Obama Hood and the quest for Morality…

Posted on October 6, 2010 by


Is Obama playing Robin Hood, taking from the rich and giving tax cuts to the poor?  Will he be seen as a hero or a villain in this story?  What determines a super hero from a villain can’t simply be answered from a political ideology or point of view, but sole from a moral standpoint of the people the hero protects; for only they can decide who’s deemed worthy of this title.

As a self-proclaimed democratic society, we as Americans have a moral responsibility to do what is best overall for our nation and it’s people.   This country once held true to the very famous words of the Statue of liberty which states,

“Give me your tired, your poor, your huddled masses yearning to breathe free, the wretched refuse of your teeming shore. Send these, the homeless, tempest-tossed to me. I lift my lamp beside the golden door.”

Today, this statement almost sounds hypocritical when we look at the facts that there are an estimated 2.3 to 3.5 million homeless people in our nation, a 9.6% rate of unemployment, and approximately 46.3 million Americans without health insurance.  As a nation we must attempt to make morally responsible selfless decisions for the improvement of our country.

Facts, homeless(http://www.pbs.org/now/shows/526/homeless-facts.html)


Health insurance(http://www.emaxhealth.com/1506/cdc-number-americans-without-health-insurance-coverage-increases)

One of the hottest and most heated debates of today is over the renewal of the Bush tax cuts, which were instated in 2001 and are currently set to expire December 31st, of 2010.   At first glance, these tax cuts may appear as something great for our nation, but the question is, are they morally responsible and should we approve of their renewal?

Currently the Bush tax cuts are applied to everyone, of any class and income bracket.  What the democrats and president Obama are proposing to do for the future renewal of these tax cuts are however, slightly different.  The Obama administration is planning to continue the tax cuts for anyone who is currently making less than $200,000 (single)/$250,000 (couple) a year.  Although the minority 1% of the population who is effected by the tax increase is absolutely outraged, along with the GOP and the Tea Party advocates.

Both sides are arguing for what they believe is to be the most morally responsible policy.  The GOP and Tea Party advocates are proclaiming that either everyone, or no one should get the tax cuts.  My question is then, is that morally better for them (the wealthy 1%), or for the over all population?

A helping aid in understanding the frustration of this 1% minority is presented in Ronald Dworkin’s book, Is Democracy Possible Here? Although his book was published in 2006 his ideology is still relevant.  He state’s the conservative argument in his chapter on taxes by saying,

“It’s your Money.  This is emotionally the most potent of the arguments that conservatives make for low taxes,”  “It’s there money, and government has no right to take it from them and give it to others,” “by stealing from the prosperous and giving their money to the poor” (Dworkin, 123).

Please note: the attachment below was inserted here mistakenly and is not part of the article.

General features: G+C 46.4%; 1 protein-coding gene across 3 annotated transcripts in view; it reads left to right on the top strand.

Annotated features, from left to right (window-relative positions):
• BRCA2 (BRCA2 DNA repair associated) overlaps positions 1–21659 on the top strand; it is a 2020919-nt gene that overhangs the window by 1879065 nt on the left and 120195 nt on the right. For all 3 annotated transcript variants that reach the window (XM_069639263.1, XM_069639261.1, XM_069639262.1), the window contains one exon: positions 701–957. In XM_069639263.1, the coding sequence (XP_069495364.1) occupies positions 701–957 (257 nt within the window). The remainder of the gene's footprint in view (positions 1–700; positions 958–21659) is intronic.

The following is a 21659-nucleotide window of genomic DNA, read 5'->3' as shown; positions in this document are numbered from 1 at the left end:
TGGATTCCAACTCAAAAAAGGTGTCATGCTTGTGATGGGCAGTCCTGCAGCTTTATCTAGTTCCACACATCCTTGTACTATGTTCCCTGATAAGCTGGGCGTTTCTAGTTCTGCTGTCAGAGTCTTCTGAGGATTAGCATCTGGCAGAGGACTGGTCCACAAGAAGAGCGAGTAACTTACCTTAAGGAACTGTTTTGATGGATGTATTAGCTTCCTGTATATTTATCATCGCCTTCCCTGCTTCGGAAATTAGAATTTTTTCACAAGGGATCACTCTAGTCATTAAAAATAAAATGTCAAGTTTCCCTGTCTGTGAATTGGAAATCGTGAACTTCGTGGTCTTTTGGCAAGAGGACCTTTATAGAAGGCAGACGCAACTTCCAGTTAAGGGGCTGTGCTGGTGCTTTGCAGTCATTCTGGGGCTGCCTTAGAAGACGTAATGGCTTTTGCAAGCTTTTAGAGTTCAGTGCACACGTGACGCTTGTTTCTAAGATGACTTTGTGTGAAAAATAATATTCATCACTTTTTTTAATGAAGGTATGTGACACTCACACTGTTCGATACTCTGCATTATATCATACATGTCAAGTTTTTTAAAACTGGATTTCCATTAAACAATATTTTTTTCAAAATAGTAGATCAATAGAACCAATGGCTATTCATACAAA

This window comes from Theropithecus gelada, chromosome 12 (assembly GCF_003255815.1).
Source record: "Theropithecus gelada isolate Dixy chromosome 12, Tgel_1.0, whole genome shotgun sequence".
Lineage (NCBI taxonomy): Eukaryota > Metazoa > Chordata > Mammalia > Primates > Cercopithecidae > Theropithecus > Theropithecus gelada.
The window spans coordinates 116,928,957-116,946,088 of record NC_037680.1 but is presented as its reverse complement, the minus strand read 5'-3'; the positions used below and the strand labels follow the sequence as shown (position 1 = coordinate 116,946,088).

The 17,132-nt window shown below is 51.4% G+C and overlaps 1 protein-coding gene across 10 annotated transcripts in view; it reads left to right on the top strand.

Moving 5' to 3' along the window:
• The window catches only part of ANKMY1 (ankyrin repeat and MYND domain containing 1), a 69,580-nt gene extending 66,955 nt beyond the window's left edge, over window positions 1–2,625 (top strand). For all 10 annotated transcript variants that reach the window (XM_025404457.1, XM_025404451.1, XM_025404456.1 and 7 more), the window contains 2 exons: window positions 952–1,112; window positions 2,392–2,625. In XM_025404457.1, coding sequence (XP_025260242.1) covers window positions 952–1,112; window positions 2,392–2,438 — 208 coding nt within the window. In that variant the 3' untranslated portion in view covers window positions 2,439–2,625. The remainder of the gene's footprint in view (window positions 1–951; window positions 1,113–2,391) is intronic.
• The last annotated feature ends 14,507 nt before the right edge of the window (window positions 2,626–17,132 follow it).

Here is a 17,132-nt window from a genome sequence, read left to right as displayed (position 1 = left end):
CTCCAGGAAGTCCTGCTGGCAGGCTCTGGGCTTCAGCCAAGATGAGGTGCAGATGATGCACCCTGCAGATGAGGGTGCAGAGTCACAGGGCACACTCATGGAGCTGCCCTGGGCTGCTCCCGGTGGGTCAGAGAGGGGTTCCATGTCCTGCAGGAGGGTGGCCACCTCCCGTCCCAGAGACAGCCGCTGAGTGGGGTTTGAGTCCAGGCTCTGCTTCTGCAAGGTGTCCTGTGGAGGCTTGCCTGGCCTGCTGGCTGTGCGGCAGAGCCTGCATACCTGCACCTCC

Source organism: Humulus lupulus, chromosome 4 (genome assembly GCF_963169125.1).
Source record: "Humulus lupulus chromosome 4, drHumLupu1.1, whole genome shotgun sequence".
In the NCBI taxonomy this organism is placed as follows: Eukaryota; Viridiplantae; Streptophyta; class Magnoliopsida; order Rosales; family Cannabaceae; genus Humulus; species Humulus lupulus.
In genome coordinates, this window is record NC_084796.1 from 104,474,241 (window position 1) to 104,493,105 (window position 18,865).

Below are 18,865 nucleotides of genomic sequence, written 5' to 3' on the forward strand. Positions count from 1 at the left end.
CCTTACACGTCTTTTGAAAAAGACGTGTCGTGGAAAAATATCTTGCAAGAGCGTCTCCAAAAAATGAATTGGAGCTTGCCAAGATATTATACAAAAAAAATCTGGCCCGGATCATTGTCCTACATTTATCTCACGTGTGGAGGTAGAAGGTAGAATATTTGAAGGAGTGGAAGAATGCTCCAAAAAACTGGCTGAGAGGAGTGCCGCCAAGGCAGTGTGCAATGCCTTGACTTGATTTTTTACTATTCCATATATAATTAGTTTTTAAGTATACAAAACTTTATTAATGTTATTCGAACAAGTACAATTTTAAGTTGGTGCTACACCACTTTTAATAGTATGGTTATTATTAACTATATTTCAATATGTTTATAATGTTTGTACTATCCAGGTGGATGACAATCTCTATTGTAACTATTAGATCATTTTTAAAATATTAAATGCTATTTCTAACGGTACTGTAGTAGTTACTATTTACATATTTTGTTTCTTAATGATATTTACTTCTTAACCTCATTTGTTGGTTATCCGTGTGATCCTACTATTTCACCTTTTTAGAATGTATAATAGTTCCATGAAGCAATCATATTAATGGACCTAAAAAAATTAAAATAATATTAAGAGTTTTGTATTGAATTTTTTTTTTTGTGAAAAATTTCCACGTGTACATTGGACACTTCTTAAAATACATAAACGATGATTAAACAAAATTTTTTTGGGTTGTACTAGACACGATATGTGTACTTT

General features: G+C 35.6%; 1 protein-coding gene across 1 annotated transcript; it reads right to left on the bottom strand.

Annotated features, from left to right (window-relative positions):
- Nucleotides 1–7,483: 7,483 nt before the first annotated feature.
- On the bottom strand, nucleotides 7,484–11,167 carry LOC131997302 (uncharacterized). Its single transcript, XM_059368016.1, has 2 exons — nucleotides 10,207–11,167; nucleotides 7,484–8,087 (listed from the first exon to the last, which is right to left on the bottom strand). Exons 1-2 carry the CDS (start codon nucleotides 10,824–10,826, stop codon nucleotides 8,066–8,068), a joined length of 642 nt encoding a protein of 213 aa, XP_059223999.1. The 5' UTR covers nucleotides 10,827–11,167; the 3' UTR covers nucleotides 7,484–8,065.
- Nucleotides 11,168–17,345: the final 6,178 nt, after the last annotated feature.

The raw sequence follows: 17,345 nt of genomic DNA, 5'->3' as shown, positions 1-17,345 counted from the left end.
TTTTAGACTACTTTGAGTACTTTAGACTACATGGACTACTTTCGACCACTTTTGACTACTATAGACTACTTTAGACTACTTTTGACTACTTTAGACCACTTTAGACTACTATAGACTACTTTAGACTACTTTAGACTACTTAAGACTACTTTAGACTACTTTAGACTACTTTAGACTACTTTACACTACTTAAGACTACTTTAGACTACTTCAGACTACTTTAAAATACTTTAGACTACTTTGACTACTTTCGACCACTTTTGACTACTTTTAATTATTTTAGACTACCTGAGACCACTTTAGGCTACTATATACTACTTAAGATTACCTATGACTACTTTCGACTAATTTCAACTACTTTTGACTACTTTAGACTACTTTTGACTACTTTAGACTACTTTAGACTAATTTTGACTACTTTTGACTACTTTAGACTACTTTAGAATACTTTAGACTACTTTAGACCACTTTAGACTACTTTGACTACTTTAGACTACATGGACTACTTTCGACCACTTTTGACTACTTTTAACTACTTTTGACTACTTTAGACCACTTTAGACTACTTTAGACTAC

This argument plays along the themes of Robin Hood, making another good point that the rich are being forced to be charitable.  He also raises the argument that perhaps the government isn’t spending the tax money appropriately or in regards to how the nation feels it should, specifically the 1% minority.

Maybe it will help to see what type of figures they are arguing about.  Collectively the tax cuts save all citizens approximately 4 trillion dollars.  That equates to 3 trillion for the less wealthy/poor, and 1 trillion for the wealthy (Tony Robinson, Professor of political science, UCD).

Here is nice breakdown of how “Obama Hood” is spending our tax paying dollars.


I can certainly see problems with that spending budget, which makes it a difficult decision as to wheatear morally the 1% should be taxed or not.  On one hand they may find better ways to stimulate and help the growth of the economy by spending their money themselves, but on the other, they could choose to be selfish and greedy.

Personally, I would argue that it is justifiable to tax the rich more than the poor because they tend to be the one’s who are more so, benefitting from the results.  They have better roads, schools, healthcare, police force, homes, active life styles, etc.  It’s easy to say starve the beast when you yourself won’t be the one starving.  Although no one likes to get taxed on their hard earned money, it’s a necessary evil, which we morally should choose to feed.  I wouldn’t praise Obama as a hero, or as Robin Hood, but I will commend his attempt at a moral equality for the tired, the poor, and the huddled masses yearning to breathe free.  For we must collectively heal our nation so that in turn we can help to heal others.  I for one still believe in Hope, and Change, not though the government, but through the people.  Those who need, not necessarily deserve the tax break, should be the ones getting it, because morally as a caring nation it’s the right thing to do.  When our brethren fall down we must pick them up.

Necessary side note**

The newly added issue to this debate is that the decision for this extension is being delayed until after the November 2nd election.  This is probably in the best interest of the government, to make sure that there is enough time to decided which policy is best, but here is a great short video which sums up this new current issue.

Here is the link to the video – (http://www.cbsnews.com/video/watch/?id=6903103n)

Recommended Added link

I didn’t have enough time to elaborate on this article, but it was interesting.  It’s an article about Beck’s view of “Obama Hood”